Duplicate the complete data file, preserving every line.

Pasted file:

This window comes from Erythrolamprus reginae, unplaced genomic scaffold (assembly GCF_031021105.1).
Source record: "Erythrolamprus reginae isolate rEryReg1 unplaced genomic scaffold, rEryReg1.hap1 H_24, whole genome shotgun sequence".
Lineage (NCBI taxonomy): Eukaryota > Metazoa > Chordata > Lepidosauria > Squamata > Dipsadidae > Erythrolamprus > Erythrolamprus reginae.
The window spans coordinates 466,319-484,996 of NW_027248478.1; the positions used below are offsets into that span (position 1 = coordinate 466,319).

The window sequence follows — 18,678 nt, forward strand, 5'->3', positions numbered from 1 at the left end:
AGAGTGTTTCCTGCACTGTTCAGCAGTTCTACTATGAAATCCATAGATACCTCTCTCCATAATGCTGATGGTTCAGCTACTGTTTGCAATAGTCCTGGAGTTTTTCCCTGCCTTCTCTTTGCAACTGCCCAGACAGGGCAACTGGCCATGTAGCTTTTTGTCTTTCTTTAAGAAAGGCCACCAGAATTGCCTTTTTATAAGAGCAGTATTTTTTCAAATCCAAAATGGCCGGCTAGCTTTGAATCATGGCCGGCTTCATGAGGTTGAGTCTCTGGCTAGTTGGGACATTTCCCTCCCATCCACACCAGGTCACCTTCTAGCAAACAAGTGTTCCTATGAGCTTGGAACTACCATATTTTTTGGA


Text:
This window comes from Erythrolamprus reginae, unplaced genomic scaffold (assembly GCF_031021105.1).
Source record: "Erythrolamprus reginae isolate rEryReg1 unplaced genomic scaffold, rEryReg1.hap1 H_24, whole genome shotgun sequence".
Lineage (NCBI taxonomy): Eukaryota > Metazoa > Chordata > Lepidosauria > Squamata > Dipsadidae > Erythrolamprus > Erythrolamprus reginae.
The window spans coordinates 466,319-484,996 of NW_027248478.1; the positions used below are offsets into that span (position 1 = coordinate 466,319).

The window sequence follows — 18,678 nt, forward strand, 5'->3', positions numbered from 1 at the left end:
AGAGTGTTTCCTGCACTGTTCAGCAGTTCTACTATGAAATCCATAGATACCTCTCTCCATAATGCTGATGGTTCAGCTACTGTTTGCAATAGTCCTGGAGTTTTTCCCTGCCTTCTCTTTGCAACTGCCCAGACAGGGCAACTGGCCATGTAGCTTTTTGTCTTTCTTTAAGAAAGGCCACCAGAATTGCCTTTTTATAAGAGCAGTATTTTTTCAAATCCAAAATGGCCGGCTAGCTTTGAATCATGGCCGGCTTCATGAGGTTGAGTCTCTGGCTAGTTGGGACATTTCCCTCCCATCCACACCAGGTCACCTTCTAGCAAACAAGTGTTCCTATGAGCTTGGAACTACCATATTTTTTGGA